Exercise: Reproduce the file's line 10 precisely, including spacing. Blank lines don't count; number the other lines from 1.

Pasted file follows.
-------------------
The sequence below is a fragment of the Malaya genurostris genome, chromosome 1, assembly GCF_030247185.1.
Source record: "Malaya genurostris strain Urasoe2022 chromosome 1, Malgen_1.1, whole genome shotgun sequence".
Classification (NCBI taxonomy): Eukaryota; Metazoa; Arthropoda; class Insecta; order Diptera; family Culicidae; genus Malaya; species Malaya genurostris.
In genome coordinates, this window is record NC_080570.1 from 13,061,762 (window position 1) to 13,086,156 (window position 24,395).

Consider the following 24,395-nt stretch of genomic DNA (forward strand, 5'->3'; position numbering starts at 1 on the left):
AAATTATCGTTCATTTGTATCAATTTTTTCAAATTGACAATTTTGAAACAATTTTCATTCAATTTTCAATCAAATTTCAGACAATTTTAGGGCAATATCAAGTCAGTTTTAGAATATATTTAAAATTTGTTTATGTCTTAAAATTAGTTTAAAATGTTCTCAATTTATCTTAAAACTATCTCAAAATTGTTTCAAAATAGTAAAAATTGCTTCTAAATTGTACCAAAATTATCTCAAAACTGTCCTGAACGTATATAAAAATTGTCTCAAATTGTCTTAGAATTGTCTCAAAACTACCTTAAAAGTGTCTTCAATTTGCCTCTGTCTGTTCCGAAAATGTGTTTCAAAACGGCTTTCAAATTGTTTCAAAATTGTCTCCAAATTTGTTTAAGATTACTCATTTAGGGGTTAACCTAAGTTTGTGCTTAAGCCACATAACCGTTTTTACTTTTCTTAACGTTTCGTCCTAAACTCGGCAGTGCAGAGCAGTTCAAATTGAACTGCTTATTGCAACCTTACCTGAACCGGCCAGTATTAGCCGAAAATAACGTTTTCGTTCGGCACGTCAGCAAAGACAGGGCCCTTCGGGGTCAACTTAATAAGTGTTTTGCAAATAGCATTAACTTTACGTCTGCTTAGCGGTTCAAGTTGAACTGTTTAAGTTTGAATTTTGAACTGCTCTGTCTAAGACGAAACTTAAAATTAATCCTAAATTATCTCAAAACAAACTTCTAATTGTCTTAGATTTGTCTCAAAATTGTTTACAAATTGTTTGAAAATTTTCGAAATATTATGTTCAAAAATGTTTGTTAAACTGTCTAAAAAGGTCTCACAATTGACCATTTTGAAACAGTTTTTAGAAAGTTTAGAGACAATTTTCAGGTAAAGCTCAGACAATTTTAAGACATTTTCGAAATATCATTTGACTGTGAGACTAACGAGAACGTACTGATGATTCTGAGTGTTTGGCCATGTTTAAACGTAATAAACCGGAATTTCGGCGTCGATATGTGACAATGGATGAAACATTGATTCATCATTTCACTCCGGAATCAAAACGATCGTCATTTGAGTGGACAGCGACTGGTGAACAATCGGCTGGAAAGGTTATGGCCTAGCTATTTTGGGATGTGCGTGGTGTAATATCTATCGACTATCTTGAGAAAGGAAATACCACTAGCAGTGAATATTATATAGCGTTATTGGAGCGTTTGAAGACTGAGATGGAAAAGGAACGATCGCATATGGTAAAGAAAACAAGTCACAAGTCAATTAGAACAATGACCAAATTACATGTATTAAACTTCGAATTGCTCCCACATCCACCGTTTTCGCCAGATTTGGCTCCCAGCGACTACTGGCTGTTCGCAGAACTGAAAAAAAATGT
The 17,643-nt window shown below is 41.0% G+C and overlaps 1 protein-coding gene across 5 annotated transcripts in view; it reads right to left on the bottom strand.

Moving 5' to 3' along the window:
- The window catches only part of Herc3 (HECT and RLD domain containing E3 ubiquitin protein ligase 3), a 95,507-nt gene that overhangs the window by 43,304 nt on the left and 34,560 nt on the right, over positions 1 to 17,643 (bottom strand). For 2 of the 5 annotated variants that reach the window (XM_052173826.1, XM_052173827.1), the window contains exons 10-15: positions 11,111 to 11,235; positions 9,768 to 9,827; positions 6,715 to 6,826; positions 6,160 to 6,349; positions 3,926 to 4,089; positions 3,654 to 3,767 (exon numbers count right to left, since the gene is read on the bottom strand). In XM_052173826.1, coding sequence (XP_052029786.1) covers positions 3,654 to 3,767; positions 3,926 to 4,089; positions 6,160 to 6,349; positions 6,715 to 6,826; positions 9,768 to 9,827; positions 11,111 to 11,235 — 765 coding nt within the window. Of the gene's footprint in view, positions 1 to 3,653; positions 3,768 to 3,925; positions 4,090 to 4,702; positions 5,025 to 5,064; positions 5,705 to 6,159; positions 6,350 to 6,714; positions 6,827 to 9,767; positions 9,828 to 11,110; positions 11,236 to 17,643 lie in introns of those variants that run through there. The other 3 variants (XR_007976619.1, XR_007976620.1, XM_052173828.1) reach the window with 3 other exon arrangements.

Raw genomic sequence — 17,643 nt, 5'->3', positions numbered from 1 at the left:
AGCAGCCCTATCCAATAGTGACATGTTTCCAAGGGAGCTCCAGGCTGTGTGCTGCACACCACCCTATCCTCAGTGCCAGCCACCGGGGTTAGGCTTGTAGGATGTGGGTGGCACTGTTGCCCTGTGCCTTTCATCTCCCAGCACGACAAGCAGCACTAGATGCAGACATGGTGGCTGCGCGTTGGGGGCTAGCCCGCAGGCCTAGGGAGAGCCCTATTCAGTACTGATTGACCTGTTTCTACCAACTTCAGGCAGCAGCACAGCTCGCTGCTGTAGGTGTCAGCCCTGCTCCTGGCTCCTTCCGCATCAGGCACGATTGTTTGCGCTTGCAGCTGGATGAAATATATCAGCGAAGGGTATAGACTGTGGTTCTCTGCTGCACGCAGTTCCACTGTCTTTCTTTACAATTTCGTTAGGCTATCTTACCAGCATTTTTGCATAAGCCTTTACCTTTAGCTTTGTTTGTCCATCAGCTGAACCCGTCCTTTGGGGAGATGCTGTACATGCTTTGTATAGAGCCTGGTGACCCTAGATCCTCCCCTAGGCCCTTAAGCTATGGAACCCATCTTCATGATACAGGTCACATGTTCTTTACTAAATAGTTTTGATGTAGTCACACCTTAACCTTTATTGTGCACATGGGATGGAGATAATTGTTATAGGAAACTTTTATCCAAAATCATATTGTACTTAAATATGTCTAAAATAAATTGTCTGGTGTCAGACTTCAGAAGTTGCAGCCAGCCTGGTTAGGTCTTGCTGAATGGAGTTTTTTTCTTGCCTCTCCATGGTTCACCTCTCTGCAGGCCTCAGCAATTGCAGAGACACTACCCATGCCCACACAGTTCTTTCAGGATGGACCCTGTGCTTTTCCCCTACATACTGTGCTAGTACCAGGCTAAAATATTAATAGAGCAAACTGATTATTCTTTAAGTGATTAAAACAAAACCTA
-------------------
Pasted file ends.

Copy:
Raw genomic sequence — 17,643 nt, 5'->3', positions numbered from 1 at the left: